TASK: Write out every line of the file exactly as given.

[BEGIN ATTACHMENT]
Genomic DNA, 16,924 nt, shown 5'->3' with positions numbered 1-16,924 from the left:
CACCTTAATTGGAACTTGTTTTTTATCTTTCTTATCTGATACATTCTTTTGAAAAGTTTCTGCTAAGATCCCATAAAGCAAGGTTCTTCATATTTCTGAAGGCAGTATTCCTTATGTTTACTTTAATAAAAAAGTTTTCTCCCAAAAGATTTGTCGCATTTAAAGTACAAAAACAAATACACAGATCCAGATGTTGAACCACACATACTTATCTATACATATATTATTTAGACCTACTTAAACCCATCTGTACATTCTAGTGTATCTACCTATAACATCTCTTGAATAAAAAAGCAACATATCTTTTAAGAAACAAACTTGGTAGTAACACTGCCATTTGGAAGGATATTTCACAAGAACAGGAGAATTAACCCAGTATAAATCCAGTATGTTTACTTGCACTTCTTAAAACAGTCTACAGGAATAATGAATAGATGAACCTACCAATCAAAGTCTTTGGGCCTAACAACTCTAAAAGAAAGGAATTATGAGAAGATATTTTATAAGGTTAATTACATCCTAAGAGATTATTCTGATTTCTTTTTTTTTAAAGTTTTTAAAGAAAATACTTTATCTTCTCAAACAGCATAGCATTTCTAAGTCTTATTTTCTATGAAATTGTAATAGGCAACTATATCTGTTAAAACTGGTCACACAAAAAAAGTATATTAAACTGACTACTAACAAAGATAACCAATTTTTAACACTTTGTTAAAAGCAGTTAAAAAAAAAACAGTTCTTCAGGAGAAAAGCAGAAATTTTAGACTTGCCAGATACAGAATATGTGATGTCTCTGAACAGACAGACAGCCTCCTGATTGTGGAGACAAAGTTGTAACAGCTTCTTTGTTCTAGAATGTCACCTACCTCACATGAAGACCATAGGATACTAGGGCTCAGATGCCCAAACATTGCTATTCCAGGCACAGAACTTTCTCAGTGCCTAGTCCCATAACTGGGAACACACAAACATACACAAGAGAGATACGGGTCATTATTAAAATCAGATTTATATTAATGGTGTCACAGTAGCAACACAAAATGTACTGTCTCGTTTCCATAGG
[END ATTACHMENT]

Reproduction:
Genomic DNA, 16,924 nt, shown 5'->3' with positions numbered 1-16,924 from the left:
CACCTTAATTGGAACTTGTTTTTTATCTTTCTTATCTGATACATTCTTTTGAAAAGTTTCTGCTAAGATCCCATAAAGCAAGGTTCTTCATATTTCTGAAGGCAGTATTCCTTATGTTTACTTTAATAAAAAAGTTTTCTCCCAAAAGATTTGTCGCATTTAAAGTACAAAAACAAATACACAGATCCAGATGTTGAACCACACATACTTATCTATACATATATTATTTAGACCTACTTAAACCCATCTGTACATTCTAGTGTATCTACCTATAACATCTCTTGAATAAAAAAGCAACATATCTTTTAAGAAACAAACTTGGTAGTAACACTGCCATTTGGAAGGATATTTCACAAGAACAGGAGAATTAACCCAGTATAAATCCAGTATGTTTACTTGCACTTCTTAAAACAGTCTACAGGAATAATGAATAGATGAACCTACCAATCAAAGTCTTTGGGCCTAACAACTCTAAAAGAAAGGAATTATGAGAAGATATTTTATAAGGTTAATTACATCCTAAGAGATTATTCTGATTTCTTTTTTTTTAAAGTTTTTAAAGAAAATACTTTATCTTCTCAAACAGCATAGCATTTCTAAGTCTTATTTTCTATGAAATTGTAATAGGCAACTATATCTGTTAAAACTGGTCACACAAAAAAAGTATATTAAACTGACTACTAACAAAGATAACCAATTTTTAACACTTTGTTAAAAGCAGTTAAAAAAAAAACAGTTCTTCAGGAGAAAAGCAGAAATTTTAGACTTGCCAGATACAGAATATGTGATGTCTCTGAACAGACAGACAGCCTCCTGATTGTGGAGACAAAGTTGTAACAGCTTCTTTGTTCTAGAATGTCACCTACCTCACATGAAGACCATAGGATACTAGGGCTCAGATGCCCAAACATTGCTATTCCAGGCACAGAACTTTCTCAGTGCCTAGTCCCATAACTGGGAACACACAAACATACACAAGAGAGATACGGGTCATTATTAAAATCAGATTTATATTAATGGTGTCACAGTAGCAACACAAAATGTACTGTCTCGTTTCCATAGG